The early 1990s case that put Butler on the map involved the Moseley family and the death of 17-year-old Shannon C. Moseley, who was burned alive when a defective fuel tank in his General Motors truck exploded at impact. Shannon's parents sued GM, Butler and his team represented the Moseleys, and the theater was set for history to be made.
Over the course of the monthlong trial, Butler and co-counsel argued that the design of the "sidesaddle" fuel tanks on trucks placed outside the body chassis, such as the one on Moseley's 1985 GMC Sierra pickup, made them likely to explode in side collisions. The lawyers also told the jurors that GM's own testing indicated the sidesaddle tanks were hazardous.
Product liability finalist Daniel Ragland, Wayne Curtis, finalist James Butler, William Stone and finalist L’Erin Barnes
On Feb. 4, 1993, after three days of deliberation, the jury found General Motors guilty of negligence and awarded $105 million to Thomas and Elaine Moseley. It remains the largest product liability verdict in Georgia history and was at the time the nation's fourth-largest product liability award. Moseley v. General Motors, No. 90-V-6276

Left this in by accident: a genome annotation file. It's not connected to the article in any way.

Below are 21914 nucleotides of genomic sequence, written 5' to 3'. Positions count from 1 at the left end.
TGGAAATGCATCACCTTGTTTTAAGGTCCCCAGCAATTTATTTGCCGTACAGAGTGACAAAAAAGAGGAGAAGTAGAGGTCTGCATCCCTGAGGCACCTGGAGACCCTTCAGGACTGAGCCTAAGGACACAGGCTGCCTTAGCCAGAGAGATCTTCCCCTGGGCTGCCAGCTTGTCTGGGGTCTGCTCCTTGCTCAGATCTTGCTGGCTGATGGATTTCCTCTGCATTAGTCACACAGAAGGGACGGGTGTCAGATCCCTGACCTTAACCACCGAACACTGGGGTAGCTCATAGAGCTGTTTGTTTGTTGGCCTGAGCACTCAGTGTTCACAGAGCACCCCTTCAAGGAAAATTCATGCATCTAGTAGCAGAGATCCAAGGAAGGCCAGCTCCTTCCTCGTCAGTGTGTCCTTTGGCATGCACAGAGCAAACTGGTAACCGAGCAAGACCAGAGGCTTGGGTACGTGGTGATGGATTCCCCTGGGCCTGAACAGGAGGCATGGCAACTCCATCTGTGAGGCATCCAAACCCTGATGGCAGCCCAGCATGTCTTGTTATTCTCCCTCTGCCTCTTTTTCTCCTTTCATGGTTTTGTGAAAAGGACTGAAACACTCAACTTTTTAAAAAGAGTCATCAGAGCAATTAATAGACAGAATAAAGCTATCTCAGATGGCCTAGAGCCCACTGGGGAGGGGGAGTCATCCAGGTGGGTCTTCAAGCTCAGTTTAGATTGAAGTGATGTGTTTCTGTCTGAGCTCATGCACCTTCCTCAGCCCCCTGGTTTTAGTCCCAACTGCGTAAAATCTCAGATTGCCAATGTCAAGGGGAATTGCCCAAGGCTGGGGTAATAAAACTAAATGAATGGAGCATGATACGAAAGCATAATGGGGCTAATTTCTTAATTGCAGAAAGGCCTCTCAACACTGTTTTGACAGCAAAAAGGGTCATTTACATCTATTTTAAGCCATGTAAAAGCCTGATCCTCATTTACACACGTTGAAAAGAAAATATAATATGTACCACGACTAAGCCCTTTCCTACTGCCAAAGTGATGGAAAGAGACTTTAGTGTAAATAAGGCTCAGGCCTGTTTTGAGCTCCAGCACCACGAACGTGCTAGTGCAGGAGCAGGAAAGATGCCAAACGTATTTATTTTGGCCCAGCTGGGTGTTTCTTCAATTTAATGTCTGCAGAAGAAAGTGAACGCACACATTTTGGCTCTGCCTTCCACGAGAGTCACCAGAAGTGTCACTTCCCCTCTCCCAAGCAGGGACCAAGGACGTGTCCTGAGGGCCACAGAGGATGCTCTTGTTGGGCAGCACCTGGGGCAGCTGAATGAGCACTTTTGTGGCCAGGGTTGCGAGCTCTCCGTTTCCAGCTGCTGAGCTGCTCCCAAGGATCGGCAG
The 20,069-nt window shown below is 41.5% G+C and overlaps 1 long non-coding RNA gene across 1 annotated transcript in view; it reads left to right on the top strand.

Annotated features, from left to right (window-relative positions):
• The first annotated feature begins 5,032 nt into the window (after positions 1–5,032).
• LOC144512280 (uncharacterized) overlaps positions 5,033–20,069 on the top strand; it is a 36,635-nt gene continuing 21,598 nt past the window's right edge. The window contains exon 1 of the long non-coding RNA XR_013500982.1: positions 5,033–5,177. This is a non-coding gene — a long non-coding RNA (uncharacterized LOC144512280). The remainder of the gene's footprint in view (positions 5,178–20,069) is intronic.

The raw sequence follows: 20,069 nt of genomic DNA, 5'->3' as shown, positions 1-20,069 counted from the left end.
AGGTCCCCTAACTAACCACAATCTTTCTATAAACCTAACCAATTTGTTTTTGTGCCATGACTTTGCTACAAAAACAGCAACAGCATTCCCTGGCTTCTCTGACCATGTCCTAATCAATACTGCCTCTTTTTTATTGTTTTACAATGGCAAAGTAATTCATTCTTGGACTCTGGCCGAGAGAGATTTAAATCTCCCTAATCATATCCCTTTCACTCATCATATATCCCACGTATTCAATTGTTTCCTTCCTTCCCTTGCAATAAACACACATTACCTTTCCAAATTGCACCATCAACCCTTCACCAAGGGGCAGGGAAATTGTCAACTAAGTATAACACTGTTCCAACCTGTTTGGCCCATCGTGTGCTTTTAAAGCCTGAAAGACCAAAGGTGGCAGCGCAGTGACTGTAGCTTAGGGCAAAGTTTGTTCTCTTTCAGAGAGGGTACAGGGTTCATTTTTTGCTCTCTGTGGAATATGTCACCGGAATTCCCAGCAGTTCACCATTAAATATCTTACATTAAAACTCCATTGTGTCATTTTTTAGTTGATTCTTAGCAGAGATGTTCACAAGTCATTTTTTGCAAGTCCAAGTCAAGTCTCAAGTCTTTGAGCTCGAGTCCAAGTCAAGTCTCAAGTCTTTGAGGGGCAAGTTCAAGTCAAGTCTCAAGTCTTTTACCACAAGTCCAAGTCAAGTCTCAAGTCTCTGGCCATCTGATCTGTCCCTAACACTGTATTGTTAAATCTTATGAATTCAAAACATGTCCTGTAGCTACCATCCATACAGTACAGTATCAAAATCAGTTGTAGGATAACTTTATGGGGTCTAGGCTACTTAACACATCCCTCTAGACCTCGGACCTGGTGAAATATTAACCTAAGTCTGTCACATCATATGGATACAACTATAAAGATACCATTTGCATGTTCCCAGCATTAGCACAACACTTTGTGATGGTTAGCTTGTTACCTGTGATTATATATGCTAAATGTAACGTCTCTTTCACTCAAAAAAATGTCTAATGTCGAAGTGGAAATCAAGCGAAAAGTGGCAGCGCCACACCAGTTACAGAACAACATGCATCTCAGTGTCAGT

Six years after Moseley, Butler and company broke their record by winning a $150 million verdict in Alabama in Hardy v. General Motors Corp., a product defect case against GM for failing to fix a known fatal hazard in axles and door latches. The case was brought by Alex Hardy, 38, who was left a paraplegic after a faulty driver-side door latch malfunctioned and ejected him from his vehicle.
The Moseley and Hardy verdicts, and others like them, pushed Butler and other plaintiffs lawyers into the national media spotlight and helped drive consumer awareness of automobile safety in the 1990s, which eventually led to the manufacture of safer cars, according to Butler.
"Back in the late '80s, none of the automobile makers advertised safety," he said. "Lee Iacocca tried to market safety at Chrysler in 1989 and was excommunicated by the automotive industry."
"Big verdicts generate publicity," explained Butler. "And that got the public thinking more about safety. It's a snowballing effect. Then the automakers had to advertise safety, and that forced them to actually make the cars safer. And cars are incredibly safer now than they were when you and I were young, exponentially."
Butler says he is pleased with the decrease in fatalities reported by the National Highway Traffic Safety Administration—the number of deaths involving a motor vehicle in 2012 was 33,561, down 39 percent from 54,589 in 1972. The fatality rate per million vehicle miles traveled during the same time frame has dropped from 4.33 to 1.13.